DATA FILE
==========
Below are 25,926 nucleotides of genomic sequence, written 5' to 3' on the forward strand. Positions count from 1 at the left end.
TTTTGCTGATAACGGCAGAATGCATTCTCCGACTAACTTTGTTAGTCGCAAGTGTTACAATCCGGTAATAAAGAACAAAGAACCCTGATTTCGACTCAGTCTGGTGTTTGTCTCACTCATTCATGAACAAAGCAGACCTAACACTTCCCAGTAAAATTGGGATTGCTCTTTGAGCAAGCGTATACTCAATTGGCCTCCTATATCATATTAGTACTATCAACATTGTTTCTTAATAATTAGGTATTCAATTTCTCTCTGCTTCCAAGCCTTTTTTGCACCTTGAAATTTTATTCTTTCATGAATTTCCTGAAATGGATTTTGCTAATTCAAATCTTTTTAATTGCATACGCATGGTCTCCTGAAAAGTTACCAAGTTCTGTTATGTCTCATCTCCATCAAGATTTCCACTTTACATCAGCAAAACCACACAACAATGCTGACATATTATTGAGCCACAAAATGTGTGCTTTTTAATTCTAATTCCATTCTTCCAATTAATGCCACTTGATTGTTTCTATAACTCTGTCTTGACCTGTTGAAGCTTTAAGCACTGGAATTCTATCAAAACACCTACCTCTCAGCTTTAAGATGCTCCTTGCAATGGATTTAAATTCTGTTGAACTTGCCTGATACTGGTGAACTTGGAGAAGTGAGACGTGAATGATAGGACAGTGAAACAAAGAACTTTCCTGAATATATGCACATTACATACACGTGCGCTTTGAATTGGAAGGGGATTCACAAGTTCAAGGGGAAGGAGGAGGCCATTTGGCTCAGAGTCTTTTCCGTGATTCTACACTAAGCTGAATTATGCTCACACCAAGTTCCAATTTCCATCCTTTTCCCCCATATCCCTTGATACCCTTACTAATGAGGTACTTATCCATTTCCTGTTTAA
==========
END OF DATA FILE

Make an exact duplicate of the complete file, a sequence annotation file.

Below are 25,926 nucleotides of genomic sequence, written 5' to 3' on the forward strand. Positions count from 1 at the left end.
TTTTGCTGATAACGGCAGAATGCATTCTCCGACTAACTTTGTTAGTCGCAAGTGTTACAATCCGGTAATAAAGAACAAAGAACCCTGATTTCGACTCAGTCTGGTGTTTGTCTCACTCATTCATGAACAAAGCAGACCTAACACTTCCCAGTAAAATTGGGATTGCTCTTTGAGCAAGCGTATACTCAATTGGCCTCCTATATCATATTAGTACTATCAACATTGTTTCTTAATAATTAGGTATTCAATTTCTCTCTGCTTCCAAGCCTTTTTTGCACCTTGAAATTTTATTCTTTCATGAATTTCCTGAAATGGATTTTGCTAATTCAAATCTTTTTAATTGCATACGCATGGTCTCCTGAAAAGTTACCAAGTTCTGTTATGTCTCATCTCCATCAAGATTTCCACTTTACATCAGCAAAACCACACAACAATGCTGACATATTATTGAGCCACAAAATGTGTGCTTTTTAATTCTAATTCCATTCTTCCAATTAATGCCACTTGATTGTTTCTATAACTCTGTCTTGACCTGTTGAAGCTTTAAGCACTGGAATTCTATCAAAACACCTACCTCTCAGCTTTAAGATGCTCCTTGCAATGGATTTAAATTCTGTTGAACTTGCCTGATACTGGTGAACTTGGAGAAGTGAGACGTGAATGATAGGACAGTGAAACAAAGAACTTTCCTGAATATATGCACATTACATACACGTGCGCTTTGAATTGGAAGGGGATTCACAAGTTCAAGGGGAAGGAGGAGGCCATTTGGCTCAGAGTCTTTTCCGTGATTCTACACTAAGCTGAATTATGCTCACACCAAGTTCCAATTTCCATCCTTTTCCCCCATATCCCTTGATACCCTTACTAATGAGGTACTTATCCATTTCCTGTTTAA